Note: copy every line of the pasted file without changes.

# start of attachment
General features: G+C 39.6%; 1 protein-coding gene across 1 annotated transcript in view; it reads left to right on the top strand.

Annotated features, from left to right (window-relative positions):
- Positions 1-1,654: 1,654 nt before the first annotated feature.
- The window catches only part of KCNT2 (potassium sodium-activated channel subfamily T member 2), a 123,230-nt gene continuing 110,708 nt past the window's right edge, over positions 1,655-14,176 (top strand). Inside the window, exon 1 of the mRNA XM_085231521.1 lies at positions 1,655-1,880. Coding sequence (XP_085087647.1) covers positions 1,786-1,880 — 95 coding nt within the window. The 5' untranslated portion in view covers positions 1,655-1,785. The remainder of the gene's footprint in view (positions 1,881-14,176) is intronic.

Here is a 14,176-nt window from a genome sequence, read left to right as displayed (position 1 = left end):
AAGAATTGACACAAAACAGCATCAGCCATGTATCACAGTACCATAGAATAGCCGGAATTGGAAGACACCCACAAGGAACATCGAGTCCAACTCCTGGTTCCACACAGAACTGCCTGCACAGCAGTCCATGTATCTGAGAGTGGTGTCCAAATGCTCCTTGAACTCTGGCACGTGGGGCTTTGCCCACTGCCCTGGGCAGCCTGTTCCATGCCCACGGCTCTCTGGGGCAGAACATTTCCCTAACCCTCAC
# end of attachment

General features: G+C 39.6%; 1 protein-coding gene across 1 annotated transcript in view; it reads left to right on the top strand.

Annotated features, from left to right (window-relative positions):
- Positions 1-1,654: 1,654 nt before the first annotated feature.
- The window catches only part of KCNT2 (potassium sodium-activated channel subfamily T member 2), a 123,230-nt gene continuing 110,708 nt past the window's right edge, over positions 1,655-14,176 (top strand). Inside the window, exon 1 of the mRNA XM_085231521.1 lies at positions 1,655-1,880. Coding sequence (XP_085087647.1) covers positions 1,786-1,880 — 95 coding nt within the window. The 5' untranslated portion in view covers positions 1,655-1,785. The remainder of the gene's footprint in view (positions 1,881-14,176) is intronic.

Here is a 14,176-nt window from a genome sequence, read left to right as displayed (position 1 = left end):
AAGAATTGACACAAAACAGCATCAGCCATGTATCACAGTACCATAGAATAGCCGGAATTGGAAGACACCCACAAGGAACATCGAGTCCAACTCCTGGTTCCACACAGAACTGCCTGCACAGCAGTCCATGTATCTGAGAGTGGTGTCCAAATGCTCCTTGAACTCTGGCACGTGGGGCTTTGCCCACTGCCCTGGGCAGCCTGTTCCATGCCCACGGCTCTCTGGGGCAGAACATTTCCCTAACCCTCAC